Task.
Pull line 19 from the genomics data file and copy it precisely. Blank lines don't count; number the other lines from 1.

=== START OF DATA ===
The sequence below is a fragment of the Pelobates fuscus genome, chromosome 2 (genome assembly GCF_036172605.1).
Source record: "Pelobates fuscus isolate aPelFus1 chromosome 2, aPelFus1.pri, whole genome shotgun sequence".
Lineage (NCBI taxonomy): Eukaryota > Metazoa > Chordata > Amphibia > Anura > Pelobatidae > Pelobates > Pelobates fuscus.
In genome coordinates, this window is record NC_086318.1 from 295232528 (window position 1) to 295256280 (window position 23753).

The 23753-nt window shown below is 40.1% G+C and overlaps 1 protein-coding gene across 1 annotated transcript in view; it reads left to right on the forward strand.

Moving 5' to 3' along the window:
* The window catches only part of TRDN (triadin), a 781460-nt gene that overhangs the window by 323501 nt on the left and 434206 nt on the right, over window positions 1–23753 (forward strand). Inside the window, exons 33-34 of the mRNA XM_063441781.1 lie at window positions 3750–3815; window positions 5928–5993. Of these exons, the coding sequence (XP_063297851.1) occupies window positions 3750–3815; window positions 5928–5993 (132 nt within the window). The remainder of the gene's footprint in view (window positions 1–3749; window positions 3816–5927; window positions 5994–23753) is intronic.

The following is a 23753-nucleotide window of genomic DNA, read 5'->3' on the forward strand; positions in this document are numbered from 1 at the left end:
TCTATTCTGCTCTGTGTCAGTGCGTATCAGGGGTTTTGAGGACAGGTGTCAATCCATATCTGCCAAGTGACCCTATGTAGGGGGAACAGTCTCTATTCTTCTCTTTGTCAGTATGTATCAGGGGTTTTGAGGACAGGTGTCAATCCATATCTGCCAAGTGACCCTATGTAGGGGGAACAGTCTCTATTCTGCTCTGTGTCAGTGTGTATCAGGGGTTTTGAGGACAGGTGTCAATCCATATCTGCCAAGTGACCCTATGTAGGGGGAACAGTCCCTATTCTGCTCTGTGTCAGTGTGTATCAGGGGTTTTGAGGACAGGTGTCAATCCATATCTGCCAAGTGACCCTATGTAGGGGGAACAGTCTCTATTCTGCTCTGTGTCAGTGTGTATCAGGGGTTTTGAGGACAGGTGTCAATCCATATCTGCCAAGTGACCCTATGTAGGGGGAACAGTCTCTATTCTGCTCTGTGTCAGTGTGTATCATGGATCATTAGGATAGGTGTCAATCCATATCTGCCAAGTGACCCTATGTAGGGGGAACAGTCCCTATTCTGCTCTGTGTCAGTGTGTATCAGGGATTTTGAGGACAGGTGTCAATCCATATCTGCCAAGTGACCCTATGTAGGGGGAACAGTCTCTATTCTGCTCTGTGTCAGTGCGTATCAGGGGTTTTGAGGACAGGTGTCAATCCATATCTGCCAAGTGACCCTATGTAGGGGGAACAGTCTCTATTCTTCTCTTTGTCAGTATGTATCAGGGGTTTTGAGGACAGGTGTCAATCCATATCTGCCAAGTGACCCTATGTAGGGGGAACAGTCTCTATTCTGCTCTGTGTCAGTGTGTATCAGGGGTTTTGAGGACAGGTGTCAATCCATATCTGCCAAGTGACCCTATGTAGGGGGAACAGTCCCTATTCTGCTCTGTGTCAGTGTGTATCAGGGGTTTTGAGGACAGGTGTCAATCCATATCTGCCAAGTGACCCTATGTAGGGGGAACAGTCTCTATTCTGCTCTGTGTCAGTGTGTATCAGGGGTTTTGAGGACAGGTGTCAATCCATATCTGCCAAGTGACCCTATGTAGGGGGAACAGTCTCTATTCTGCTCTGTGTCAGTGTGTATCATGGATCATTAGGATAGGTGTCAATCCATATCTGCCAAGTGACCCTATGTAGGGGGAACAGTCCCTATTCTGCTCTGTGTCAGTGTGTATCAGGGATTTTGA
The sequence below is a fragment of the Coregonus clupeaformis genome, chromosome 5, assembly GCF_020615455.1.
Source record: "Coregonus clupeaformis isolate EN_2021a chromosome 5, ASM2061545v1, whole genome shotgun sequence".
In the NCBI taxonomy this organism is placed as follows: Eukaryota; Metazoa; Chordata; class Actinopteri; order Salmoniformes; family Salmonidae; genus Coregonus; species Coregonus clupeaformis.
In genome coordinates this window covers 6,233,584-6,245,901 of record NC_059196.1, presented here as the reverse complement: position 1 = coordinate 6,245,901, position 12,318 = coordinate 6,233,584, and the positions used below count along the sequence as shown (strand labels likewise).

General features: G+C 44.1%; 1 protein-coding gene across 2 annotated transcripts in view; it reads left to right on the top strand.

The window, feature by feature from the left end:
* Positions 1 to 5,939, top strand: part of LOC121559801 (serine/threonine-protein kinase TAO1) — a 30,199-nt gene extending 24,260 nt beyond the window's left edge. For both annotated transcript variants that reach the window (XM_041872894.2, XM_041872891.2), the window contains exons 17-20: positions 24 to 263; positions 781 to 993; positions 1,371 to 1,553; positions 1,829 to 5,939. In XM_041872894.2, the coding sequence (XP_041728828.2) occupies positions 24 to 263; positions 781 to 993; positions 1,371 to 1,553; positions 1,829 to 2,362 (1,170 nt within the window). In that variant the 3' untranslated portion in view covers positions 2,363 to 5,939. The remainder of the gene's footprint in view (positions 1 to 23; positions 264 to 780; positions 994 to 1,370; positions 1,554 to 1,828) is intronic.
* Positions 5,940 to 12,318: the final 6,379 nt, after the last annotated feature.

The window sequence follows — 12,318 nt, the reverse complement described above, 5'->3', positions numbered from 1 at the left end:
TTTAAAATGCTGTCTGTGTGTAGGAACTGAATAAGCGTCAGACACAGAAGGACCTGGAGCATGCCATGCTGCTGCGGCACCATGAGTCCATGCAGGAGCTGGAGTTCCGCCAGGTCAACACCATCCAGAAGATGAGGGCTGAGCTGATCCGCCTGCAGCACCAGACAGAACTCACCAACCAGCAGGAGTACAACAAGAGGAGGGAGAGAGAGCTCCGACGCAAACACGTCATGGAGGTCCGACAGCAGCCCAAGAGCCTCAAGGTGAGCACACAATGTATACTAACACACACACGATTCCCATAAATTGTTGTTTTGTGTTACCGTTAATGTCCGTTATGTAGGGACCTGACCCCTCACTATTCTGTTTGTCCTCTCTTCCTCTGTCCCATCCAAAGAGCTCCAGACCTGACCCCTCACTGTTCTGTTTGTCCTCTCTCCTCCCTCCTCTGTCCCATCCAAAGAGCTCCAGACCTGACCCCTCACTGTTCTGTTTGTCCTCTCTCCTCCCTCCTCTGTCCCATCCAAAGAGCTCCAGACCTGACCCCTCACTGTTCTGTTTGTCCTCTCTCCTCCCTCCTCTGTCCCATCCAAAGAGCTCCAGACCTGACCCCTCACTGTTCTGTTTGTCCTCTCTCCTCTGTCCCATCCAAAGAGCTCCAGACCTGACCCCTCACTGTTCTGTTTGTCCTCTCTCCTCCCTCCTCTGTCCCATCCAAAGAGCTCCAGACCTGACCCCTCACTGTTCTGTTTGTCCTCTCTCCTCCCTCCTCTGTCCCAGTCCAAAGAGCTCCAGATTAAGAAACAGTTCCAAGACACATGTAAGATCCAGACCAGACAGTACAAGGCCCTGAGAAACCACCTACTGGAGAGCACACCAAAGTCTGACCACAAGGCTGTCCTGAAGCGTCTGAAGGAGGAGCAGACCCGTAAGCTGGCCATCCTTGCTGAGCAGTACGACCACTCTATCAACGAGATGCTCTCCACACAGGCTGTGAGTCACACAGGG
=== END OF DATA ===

TTTAAAATGCTGTCTGTGTGTAGGAACTGAATAAGCGTCAGACACAGAAGGACCTGGAGCATGCCATGCTGCTGCGGCACCATGAGTCCATGCAGGAGCTGGAGTTCCGCCAGGTCAACACCATCCAGAAGATGAGGGCTGAGCTGATCCGCCTGCAGCACCAGACAGAACTCACCAACCAGCAGGAGTACAACAAGAGGAGGGAGAGAGAGCTCCGACGCAAACACGTCATGGAGGTCCGACAGCAGCCCAAGAGCCTCAAGGTGAGCACACAATGTATACTAACACACACACGATTCCCATAAATTGTTGTTTTGTGTTACCGTTAATGTCCGTTATGTAGGGACCTGACCCCTCACTATTCTGTTTGTCCTCTCTTCCTCTGTCCCATCCAAAGAGCTCCAGACCTGACCCCTCACTGTTCTGTTTGTCCTCTCTCCTCCCTCCTCTGTCCCATCCAAAGAGCTCCAGACCTGACCCCTCACTGTTCTGTTTGTCCTCTCTCCTCCCTCCTCTGTCCCATCCAAAGAGCTCCAGACCTGACCCCTCACTGTTCTGTTTGTCCTCTCTCCTCCCTCCTCTGTCCCATCCAAAGAGCTCCAGACCTGACCCCTCACTGTTCTGTTTGTCCTCTCTCCTCTGTCCCATCCAAAGAGCTCCAGACCTGACCCCTCACTGTTCTGTTTGTCCTCTCTCCTCCCTCCTCTGTCCCATCCAAAGAGCTCCAGACCTGACCCCTCACTGTTCTGTTTGTCCTCTCTCCTCCCTCCTCTGTCCCAGTCCAAAGAGCTCCAGATTAAGAAACAGTTCCAAGACACATGTAAGATCCAGACCAGACAGTACAAGGCCCTGAGAAACCACCTACTGGAGAGCACACCAAAGTCTGACCACAAGGCTGTCCTGAAGCGTCTGAAGGAGGAGCAGACCCGTAAGCTGGCCATCCTTGCTGAGCAGTACGACCACTCTATCAACGAGATGCTCTCCACACAGGCTGTGAGTCACACAGGG